Blankenship, who maintained his innocence during his year in prison, "entered this race because he has an axe to grind with Joe Manchin," state House Democratic Minority Whip Mike Caputo told Loh. "It's more personal than politics." But to face Manchin, Blankenship has to get through the May 8 GOP primary. His foes are more experienced politicians, but he has blown past state Attorney General Patrick Morrisey in polling and is only two percentage points (within the margin of error) behind U.S. Rep. Evan Jenkins, who represents the state's southern third.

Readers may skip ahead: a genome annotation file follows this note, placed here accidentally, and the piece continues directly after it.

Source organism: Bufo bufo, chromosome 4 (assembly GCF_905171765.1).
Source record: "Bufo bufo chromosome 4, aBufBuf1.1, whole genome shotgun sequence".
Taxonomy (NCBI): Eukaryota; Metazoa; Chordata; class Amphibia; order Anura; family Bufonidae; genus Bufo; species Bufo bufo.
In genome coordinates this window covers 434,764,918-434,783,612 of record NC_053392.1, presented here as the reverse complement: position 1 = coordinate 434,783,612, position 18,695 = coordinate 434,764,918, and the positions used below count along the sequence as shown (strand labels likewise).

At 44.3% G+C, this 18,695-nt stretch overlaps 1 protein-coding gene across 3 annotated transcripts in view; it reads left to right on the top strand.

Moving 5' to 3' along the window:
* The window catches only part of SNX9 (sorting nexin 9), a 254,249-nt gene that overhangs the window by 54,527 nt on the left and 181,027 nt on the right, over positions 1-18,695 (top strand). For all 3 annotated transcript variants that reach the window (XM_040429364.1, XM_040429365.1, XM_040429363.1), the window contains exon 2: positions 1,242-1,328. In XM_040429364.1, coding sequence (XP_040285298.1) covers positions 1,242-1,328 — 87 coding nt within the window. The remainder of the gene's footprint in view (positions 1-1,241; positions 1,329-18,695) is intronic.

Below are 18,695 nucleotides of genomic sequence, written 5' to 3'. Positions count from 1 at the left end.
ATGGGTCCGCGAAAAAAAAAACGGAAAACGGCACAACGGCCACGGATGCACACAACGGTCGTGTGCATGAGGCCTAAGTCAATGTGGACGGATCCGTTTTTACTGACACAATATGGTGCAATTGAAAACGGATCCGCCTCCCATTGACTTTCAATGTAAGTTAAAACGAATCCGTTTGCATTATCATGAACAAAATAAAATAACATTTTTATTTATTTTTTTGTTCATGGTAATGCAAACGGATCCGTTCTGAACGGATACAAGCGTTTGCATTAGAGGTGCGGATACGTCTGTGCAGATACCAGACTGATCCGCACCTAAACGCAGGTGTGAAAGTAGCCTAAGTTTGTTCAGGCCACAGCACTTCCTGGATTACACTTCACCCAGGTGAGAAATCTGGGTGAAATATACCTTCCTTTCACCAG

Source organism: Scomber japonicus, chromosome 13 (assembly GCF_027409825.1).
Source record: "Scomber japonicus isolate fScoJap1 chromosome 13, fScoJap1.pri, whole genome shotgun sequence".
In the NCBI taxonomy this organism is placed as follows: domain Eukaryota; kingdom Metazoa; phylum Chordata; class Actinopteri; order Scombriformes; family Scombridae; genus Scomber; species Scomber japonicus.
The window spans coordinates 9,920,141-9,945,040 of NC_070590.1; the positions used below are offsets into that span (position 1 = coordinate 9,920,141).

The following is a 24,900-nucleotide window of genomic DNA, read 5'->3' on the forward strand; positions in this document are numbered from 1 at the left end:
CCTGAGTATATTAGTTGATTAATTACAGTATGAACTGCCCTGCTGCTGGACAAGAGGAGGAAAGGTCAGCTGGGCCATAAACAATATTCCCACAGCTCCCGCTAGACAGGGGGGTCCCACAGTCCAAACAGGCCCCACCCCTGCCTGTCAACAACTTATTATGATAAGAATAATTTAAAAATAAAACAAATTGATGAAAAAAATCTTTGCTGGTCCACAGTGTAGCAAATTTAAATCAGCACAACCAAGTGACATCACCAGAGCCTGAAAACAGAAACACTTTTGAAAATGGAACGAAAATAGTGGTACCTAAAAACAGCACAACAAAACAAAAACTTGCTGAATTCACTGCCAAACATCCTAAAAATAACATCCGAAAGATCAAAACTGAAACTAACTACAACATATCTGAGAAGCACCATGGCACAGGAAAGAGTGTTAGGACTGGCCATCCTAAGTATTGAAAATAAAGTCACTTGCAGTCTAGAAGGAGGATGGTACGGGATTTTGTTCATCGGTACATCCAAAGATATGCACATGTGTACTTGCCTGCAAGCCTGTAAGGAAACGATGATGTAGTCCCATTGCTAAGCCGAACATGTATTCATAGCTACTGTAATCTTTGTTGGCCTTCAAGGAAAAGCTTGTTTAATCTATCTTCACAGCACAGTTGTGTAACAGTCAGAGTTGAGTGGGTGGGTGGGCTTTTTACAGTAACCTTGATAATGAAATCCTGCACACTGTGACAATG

Many West Virginians seem to have accepted Blankenship's claim that he's a victim, and some miners associate him with better times, when the state's coal production was three times higher than today. Through his anti-union, anti-illegal immigration stances, "Blankenship has tapped into the anger of working people in West Virginia and their deep frustration over the state’s stagnant economy," Loh reports. "To understand Blankenship’s appeal is to understand the current conservative movement in rural America, and how, in the span of several years, West Virginia became one of the reddest states in the country after decades as a Democratic enclave."